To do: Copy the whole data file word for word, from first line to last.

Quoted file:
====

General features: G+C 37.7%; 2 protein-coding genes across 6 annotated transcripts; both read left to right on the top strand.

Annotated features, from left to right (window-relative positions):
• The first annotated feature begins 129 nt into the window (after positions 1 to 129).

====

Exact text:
General features: G+C 37.7%; 2 protein-coding genes across 6 annotated transcripts; both read left to right on the top strand.

Annotated features, from left to right (window-relative positions):
• The first annotated feature begins 129 nt into the window (after positions 1 to 129).